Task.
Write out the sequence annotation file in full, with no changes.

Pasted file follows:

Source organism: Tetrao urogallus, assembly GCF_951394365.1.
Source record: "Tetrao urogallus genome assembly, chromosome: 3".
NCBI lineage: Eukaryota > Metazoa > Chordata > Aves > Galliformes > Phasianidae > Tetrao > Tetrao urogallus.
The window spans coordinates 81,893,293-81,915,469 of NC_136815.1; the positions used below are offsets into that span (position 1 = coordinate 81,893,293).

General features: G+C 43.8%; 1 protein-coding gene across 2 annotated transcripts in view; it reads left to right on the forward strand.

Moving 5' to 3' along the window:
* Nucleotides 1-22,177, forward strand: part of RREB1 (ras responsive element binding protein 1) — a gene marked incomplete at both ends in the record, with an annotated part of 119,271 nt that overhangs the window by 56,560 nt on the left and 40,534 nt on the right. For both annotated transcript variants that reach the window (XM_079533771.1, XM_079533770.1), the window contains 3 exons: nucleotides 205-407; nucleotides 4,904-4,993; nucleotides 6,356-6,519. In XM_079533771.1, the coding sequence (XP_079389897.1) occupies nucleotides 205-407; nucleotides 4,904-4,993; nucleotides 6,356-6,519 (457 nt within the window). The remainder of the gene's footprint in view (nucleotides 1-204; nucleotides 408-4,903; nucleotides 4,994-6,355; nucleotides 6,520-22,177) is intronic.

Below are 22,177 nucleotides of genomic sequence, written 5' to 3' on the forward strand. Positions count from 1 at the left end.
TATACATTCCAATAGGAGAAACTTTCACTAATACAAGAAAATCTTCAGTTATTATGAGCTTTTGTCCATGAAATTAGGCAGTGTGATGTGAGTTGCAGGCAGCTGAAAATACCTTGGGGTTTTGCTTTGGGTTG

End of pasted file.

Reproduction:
Source organism: Tetrao urogallus, assembly GCF_951394365.1.
Source record: "Tetrao urogallus genome assembly, chromosome: 3".
NCBI lineage: Eukaryota > Metazoa > Chordata > Aves > Galliformes > Phasianidae > Tetrao > Tetrao urogallus.
The window spans coordinates 81,893,293-81,915,469 of NC_136815.1; the positions used below are offsets into that span (position 1 = coordinate 81,893,293).

General features: G+C 43.8%; 1 protein-coding gene across 2 annotated transcripts in view; it reads left to right on the forward strand.

Moving 5' to 3' along the window:
* Nucleotides 1-22,177, forward strand: part of RREB1 (ras responsive element binding protein 1) — a gene marked incomplete at both ends in the record, with an annotated part of 119,271 nt that overhangs the window by 56,560 nt on the left and 40,534 nt on the right. For both annotated transcript variants that reach the window (XM_079533771.1, XM_079533770.1), the window contains 3 exons: nucleotides 205-407; nucleotides 4,904-4,993; nucleotides 6,356-6,519. In XM_079533771.1, the coding sequence (XP_079389897.1) occupies nucleotides 205-407; nucleotides 4,904-4,993; nucleotides 6,356-6,519 (457 nt within the window). The remainder of the gene's footprint in view (nucleotides 1-204; nucleotides 408-4,903; nucleotides 4,994-6,355; nucleotides 6,520-22,177) is intronic.

Below are 22,177 nucleotides of genomic sequence, written 5' to 3' on the forward strand. Positions count from 1 at the left end.
TATACATTCCAATAGGAGAAACTTTCACTAATACAAGAAAATCTTCAGTTATTATGAGCTTTTGTCCATGAAATTAGGCAGTGTGATGTGAGTTGCAGGCAGCTGAAAATACCTTGGGGTTTTGCTTTGGGTTG